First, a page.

Only you can decide if this is a path worth looking at. You sound like a great parent, doing all the right things. I thought I must be a bad parent too. But, it was just a neurological thing. I was so relieved.

some places to look at to see if this could be it would be:

http://syndromeasperger.com/

http://www.autismtoday.com/articles/wyma...

Jessica - posted on 02/02/2012

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My 3 year old can be very picky, even denying that she likes some of her favorite foods. That is, from what I've been told and seen myself, her wanting to have more control of things she feels are in her realm. She is obviously clever, and there's no reason to think she isn't smart. I had a cousin who barely spoke until close to his 5th birthday- he actually used mostly sign language, though. I agree that telling her to use her words and patience and encouragement are vital. Potty training is difficult for me with my 3 year old, but it's not because she's not smart or that I'm doing things terribly wrong. Some children take longer to do some things, while they may excel at others.

Rose - posted on 02/02/2012

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Ok, 1st. It sounds like your doing all the right things. I would have her evaluated, the school system should be able to help. But, when my oldest was 2yrs. old he would scream or point for what he wanted. I ask my son's Dr. about it and he told me to say what it was and make him use his words to ask for it. ex. if he wanted a drink, I would say do you want a drink? He would have to ask for it to get it. It took a while and we did have tantrums, but, after a couple of days he started to ask for what he wanted.

Samantha - posted on 02/02/2012

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When I read this, a little flag went off. Have you considered the possibility of her being on the spectrum? (Aspergers)

I'm not saying that something is wrong with her, just maybe she uses her mind differently.....and yes, she may be very very smart.

Judy - posted on 02/02/2012

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The Scottish Rites organization offers free speech therapy. Also, if you live in CA, go to your local Regional Center. Good luck!!!

Marlea - posted on 02/02/2012

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i tell my daughter who is going on 3 and couldnt talk much at all. i know she is to old for the birth to 3 program. try head start and hunny dont cry. wanna know something fascinating. einstein didnt talk until he was much older and look he is a genius. tell her to use her words. and just help her out. i know the feeling of all of my daughters problems being my fault cuz i felt i didnt play with her enough and omg we have so much in common potty training is hard and yes my daughter is a very picky eater. u can make it through it. maybe u can do some reasearch on why your daughter is this way. did you know that bpa could be to blame. it has been on the news that when moms get prego they want to be healthier so they go to bottled water. they never told us we could do damage to our kids by drinking bottled water. it is something to look into and hopefully it hleps out a lil bit. good luck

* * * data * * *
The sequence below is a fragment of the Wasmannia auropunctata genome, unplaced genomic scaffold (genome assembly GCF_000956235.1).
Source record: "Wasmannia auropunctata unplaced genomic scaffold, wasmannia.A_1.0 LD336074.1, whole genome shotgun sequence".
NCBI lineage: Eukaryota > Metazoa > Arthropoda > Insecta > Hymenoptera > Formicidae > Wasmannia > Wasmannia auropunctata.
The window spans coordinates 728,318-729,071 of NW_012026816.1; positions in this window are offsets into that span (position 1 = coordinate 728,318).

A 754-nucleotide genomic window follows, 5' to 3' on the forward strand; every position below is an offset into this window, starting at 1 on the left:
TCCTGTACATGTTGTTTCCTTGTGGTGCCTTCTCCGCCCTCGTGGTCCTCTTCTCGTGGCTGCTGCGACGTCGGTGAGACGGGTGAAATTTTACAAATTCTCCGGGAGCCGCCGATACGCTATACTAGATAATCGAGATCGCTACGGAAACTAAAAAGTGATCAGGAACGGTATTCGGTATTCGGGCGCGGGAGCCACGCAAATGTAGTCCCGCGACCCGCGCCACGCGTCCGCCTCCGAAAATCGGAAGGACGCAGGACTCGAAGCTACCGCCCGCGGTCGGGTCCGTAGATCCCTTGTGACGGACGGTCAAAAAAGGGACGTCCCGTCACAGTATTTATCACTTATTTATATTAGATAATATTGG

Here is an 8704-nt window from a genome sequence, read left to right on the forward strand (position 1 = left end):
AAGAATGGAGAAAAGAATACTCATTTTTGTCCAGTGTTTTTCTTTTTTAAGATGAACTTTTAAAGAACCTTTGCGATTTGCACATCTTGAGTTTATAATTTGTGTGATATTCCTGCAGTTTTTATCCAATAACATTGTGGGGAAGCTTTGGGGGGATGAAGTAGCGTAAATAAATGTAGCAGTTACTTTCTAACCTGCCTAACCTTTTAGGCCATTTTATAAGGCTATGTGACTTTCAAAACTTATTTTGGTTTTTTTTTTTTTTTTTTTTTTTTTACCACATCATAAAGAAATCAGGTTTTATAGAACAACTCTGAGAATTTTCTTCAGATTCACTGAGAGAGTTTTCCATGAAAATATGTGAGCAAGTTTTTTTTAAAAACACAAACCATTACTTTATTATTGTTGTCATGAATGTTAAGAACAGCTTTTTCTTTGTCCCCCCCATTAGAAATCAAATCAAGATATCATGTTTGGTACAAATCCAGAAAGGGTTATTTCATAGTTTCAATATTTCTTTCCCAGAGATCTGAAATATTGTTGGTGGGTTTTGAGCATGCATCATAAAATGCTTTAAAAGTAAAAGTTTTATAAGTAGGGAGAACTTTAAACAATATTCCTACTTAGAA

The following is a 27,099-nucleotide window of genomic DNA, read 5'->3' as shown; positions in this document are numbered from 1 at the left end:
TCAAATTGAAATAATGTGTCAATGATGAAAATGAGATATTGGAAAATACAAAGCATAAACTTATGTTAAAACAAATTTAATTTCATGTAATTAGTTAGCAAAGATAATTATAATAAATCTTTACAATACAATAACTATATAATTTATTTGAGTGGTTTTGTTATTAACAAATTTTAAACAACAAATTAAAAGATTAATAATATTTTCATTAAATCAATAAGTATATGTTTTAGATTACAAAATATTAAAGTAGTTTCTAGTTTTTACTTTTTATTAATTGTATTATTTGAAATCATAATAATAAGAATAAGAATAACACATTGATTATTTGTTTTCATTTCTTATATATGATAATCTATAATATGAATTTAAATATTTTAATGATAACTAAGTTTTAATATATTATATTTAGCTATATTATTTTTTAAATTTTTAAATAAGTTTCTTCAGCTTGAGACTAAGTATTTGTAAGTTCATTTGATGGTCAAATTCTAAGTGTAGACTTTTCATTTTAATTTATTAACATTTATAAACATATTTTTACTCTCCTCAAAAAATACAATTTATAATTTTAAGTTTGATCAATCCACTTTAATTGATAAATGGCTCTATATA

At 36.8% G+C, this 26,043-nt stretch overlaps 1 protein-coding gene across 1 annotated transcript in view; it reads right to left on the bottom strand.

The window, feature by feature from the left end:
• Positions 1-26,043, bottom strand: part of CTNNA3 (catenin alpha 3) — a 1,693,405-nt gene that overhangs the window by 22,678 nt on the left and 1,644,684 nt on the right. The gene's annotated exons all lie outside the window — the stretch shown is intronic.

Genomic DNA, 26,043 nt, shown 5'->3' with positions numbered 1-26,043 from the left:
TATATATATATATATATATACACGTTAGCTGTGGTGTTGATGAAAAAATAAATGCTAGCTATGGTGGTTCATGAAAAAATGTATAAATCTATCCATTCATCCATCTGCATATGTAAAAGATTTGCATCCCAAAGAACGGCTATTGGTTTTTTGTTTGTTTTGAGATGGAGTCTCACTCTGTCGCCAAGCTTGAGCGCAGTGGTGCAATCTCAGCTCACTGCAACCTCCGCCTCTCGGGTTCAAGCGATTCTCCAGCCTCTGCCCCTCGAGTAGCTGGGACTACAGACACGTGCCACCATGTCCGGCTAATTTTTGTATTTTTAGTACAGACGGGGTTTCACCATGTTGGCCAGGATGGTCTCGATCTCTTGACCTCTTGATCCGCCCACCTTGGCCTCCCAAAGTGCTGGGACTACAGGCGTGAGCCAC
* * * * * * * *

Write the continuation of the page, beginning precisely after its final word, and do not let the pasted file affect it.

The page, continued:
Barbara - posted on 02/02/2012

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This sounds like my son who was diagnosed with Aspergers at the age of 6. He could recite the numbers 1 to 10 before his 2nd birthday and would not talk in actual sentences until he started reception class (age 4) However, this ended when he started his Thomas the Tank Engine phase - he would watch the videos back to back and could quote the ENTIRE video back to you after he watched it! He is also a VERY picky eater - he is very sensitive to texture and if something is different with one of his favourite foods he will refuse to eat it. Mind you, it doesn't seem to have done him any harm - he is now 18 years old, 6 feet 3 and weighs 200 lbs :) Rest assured you are doing the best thing you possibly can by spending time with her and being consistent - consistency and routine is a VERY large part of my son's life. I also agree with the other mums that you must not blame yourself - I'm a single mum and I learned a long time ago not to blame myself because it very quickly gets you into a downward cycle. Just keep on doing what you are doing at the moment and enjoy your special time with your little girl. She will catch up in her own time - my son also had potty training issues but he ended up training himself just before he went to big school. He is now a happy and healthy young man who has overcome his stutter and actually appeared on stage at our local theatre last year after doing a drama course there. Good luck!

Zhuzha - posted on 02/01/2012

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I've been there. Don't stress out. In my case it turned she is fine. Your child can be visual learner and speech comes later. What you can do for free to ease your mind. Call your local district school and ask them to make speech evaluation, they check hearing an vision as well, and schological readiness to kindergarten , so if she has red flags they ll tell you. And if not in this school than look around , they should refer you to the school where you can o Assesment. Almost in every school there is a program where you can put her for free. Pre-k readiness. And good luck. I was also worried that she doesnt speak well this and that and they told me she is fine. The test will show. And you can't believe how much they change in 2-6 months.

Tempestt - posted on 02/01/2012